• In the disturbing scene where Regan is masturbating with the crucifix, Eileen Dietz was used for the shot where Regan belts her mother across the face. William Friedkin felt they needed someone with more heft physically to perform the stunt, and the double was shot from the back. The crucifix scene was filmed with Dietz, according to an interview with her in the documentary Starz Inside: Fantastic Flesh (2008).
  • In the novel, the possessed Regan has diarrhea and frequently relieves herself. Because of this she has to wear diapers. It is also frequently mentioned in the book that her bedroom has an almost unbearable stench.
  • The most disturbing scene to the majority of viewers was that of Regan having an arteriogram (the first test she had in the hospital). William Friedkin, attributes this to the fact that the procedure itself looked very realistic, the man who played the doctor was an actual neurosurgeon in real life and that Linda Blair was as believable as a young, scared girl undergoing a scary, invasive procedure.
  • The first medical test Regan has is an arteriogram. The second medical test is a pneumoencephalograph.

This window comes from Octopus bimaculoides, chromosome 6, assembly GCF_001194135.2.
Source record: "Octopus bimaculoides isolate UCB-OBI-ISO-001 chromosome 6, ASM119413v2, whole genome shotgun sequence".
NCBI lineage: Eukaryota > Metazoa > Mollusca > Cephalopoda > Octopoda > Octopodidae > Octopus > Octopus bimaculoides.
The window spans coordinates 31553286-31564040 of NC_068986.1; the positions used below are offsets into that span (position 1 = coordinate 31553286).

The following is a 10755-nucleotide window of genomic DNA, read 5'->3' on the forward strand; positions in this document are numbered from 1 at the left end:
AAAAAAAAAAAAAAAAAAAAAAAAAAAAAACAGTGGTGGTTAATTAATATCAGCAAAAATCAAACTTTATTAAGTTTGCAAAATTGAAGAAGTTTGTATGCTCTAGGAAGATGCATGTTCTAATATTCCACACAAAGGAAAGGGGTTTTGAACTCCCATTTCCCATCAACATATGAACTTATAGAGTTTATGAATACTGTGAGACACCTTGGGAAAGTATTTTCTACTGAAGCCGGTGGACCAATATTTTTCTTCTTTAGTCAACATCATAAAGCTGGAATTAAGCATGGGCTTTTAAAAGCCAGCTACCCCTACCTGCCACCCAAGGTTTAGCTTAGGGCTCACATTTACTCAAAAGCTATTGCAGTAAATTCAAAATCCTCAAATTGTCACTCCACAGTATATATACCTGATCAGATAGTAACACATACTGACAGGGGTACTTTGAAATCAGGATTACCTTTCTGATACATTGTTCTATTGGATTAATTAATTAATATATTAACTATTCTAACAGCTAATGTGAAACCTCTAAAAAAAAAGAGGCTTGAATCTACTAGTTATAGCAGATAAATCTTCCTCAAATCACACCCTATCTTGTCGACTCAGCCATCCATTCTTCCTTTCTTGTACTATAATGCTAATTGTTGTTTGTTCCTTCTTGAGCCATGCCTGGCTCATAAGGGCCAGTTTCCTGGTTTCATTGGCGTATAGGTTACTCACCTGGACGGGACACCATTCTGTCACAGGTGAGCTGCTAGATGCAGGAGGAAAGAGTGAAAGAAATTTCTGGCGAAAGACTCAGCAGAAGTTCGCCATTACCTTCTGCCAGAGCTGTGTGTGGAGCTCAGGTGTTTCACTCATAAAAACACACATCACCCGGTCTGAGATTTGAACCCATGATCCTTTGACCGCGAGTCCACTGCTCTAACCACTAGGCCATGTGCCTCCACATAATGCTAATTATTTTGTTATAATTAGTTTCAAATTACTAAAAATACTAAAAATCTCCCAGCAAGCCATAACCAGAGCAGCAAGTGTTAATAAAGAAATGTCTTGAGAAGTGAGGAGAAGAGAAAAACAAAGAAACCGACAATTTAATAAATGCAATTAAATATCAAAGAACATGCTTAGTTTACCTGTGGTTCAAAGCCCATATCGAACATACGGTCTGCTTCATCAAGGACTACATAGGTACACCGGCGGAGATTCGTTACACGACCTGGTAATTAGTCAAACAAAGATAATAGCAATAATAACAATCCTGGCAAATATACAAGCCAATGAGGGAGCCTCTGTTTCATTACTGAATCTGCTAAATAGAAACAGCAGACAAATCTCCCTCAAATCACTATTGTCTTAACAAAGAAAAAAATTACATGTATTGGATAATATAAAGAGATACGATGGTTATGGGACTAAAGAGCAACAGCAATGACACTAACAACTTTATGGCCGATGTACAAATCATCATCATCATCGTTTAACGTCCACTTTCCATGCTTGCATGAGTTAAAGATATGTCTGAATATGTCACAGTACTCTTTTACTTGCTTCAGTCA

• The second medical test Regan has is a Pneumoencephalograph. A Pneumoencephalograph (sometimes referred to as an "air study") is a procedure in which the cerebral spinal fluid (CSF) is drained from around the brain by means of a lumbar puncture (puncturing the spinal column with a needle and removing CSF). The CSF is then replaced with oxygen or helium to allow the brain to show up more clearly on x-rays. This test was used in the 1970s to detect lesions in the brain. However, it was a very painful test with side effects such as severe headaches and vomiting due to the loss of CSF (which is replenished by the body in less than a day). The patient also had to be moved frequently while the x-rays were taken in order to displace the air which caused more discomfort to the patient. Furthermore, it relied on plain x-rays which do not clearly represent soft tissues such as the brain. While this test was used a lot before and during the early 1970s, it had limitations. The test did not show actual lesions unless they were on the edge of the structures that could be seen on the x-rays or large enough to displace tissue which could be seen on the x-rays. So, there could be a lesion there, but too small to be seen. Imaging contrast was not part of this test but used in a test that was often performed along with the Pneumoencephalograph called an Angiograph in which contrast was introduced into the vascular system and x-rayed. The Pneumoencephalograph was phased out in the late 1970s when more modern neuroimaging equipment became available.